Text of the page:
422926 Measurement and Modeling of Crude Oil Density at Temperatures to 250° C and Pressures to 275 Mpa

Tuesday, November 10, 2015: 1:10 PM
252A/B (Salt Palace Convention Center)
Isaac K. Gamwo, National Energy Technology Laboratory, US Department of Energy, Pittsburgh, PA, Ward A. Burgess, National Energy Technology Laboratory (NETL), Office of Research and Development, Department of Energy, Pittsburgh, PA, Babatunde Bamgbade, National Energy Technology Laboratory (NETL), Office of Research and Development, Department of Energy, Pittsburgh, PA and Deepak Tapriyal, National Energy Technology Laboratory, Pittsburgh, PA

Fundamental properties of crude oils such as density are important in the estimation of the amount of recoverable petroleum in an oil reserve. In addition, the isothermal compressibility, which is a density-derived property, is needed for estimating the fraction of the total hydrocarbons present that can be produced in the primary recovery period.

We have investigated the performance of several equation of state (EoS) models for predicting the high-temperature, high-pressure (HTHP) volumetric properties of hydrocarbons and their mixtures. This HTHP designation, which encompasses, temperatures to 250 ˚C and pressures to 275 MPa, covers the conditions encountered on the platform as well as ultra-deep formation conditions such as those that exist beneath the deep sea floor in the Gulf of Mexico. As such, the density data for two dead crude oil samples from the Gulf of Mexico have been measured from ambient to HTHP conditions at temperatures to 250 ˚C and pressures to 275 MPa. The density measurement for simulated live crude oil samples is in progress, where the simulated live oil is obtained by adding gases to the two aforementioned dead oil samples.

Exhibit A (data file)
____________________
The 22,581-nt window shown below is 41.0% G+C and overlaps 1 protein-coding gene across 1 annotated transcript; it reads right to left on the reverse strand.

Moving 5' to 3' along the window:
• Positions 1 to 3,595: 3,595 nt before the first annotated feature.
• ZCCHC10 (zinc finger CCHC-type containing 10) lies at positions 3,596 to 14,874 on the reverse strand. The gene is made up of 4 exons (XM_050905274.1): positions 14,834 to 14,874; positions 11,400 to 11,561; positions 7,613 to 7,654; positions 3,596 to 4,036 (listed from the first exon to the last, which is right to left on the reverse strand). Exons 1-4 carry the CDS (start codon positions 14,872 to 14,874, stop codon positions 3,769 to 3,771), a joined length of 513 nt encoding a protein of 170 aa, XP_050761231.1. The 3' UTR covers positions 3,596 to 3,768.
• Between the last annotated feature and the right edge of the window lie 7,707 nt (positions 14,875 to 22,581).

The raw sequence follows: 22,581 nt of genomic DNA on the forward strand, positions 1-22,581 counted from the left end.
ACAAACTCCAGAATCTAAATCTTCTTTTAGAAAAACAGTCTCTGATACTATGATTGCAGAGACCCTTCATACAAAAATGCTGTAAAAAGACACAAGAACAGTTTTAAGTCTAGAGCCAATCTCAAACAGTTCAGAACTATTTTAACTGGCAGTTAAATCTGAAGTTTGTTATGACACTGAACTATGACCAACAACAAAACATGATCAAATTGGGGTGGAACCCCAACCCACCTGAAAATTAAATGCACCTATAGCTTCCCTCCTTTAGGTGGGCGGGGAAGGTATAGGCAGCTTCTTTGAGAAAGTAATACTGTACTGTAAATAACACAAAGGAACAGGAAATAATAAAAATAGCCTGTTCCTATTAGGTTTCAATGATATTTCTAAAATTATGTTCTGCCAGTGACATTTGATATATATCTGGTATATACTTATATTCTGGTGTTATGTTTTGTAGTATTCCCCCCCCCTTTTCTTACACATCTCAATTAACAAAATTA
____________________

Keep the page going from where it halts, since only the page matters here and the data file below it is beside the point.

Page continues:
A variable-volume view cell was used in the measurement of the crude oil density data. The view cell has previously been successfully used to measure the density data for various pure component and binary hydrocarbon mixtures at temperatures to 250 °C and pressures to 275 MPa. From the experimental density data for the crude oil samples, the isothermal compressibility values for the oils are then calculated as a function of pressure. The perturbed-chain statistical associating fluid theory (PC-SAFT) EoS has been used to successfully predict the density and isothermal compressibility of the crude oils. The performance of the PC-SAFT EoS is studied using the sets of original PC-SAFT parameters and the sets of parameters obtained from the fit of the PC-SAFT EoS to HTHP pure component density data.  To obtain PC-SAFT parameters for the crude oil pseudocomponents, correlations were used wherein the pure component parameter values are defined as a function of molecular weight and aromaticity. Preliminary results show that the predictions using the PC-SAFT EoS with the HTHP parameters are in good agreement with the isothermal compressibility data to within 7%.  This number represents a significant improvement over the 25% agreement obtained when using the original set of PC-SAFT parameters. In summary, the PC-SAFT EoS predictions, particularly those for the isothermal compressibility, show great promise over those predicted by traditional cubic EoSs.

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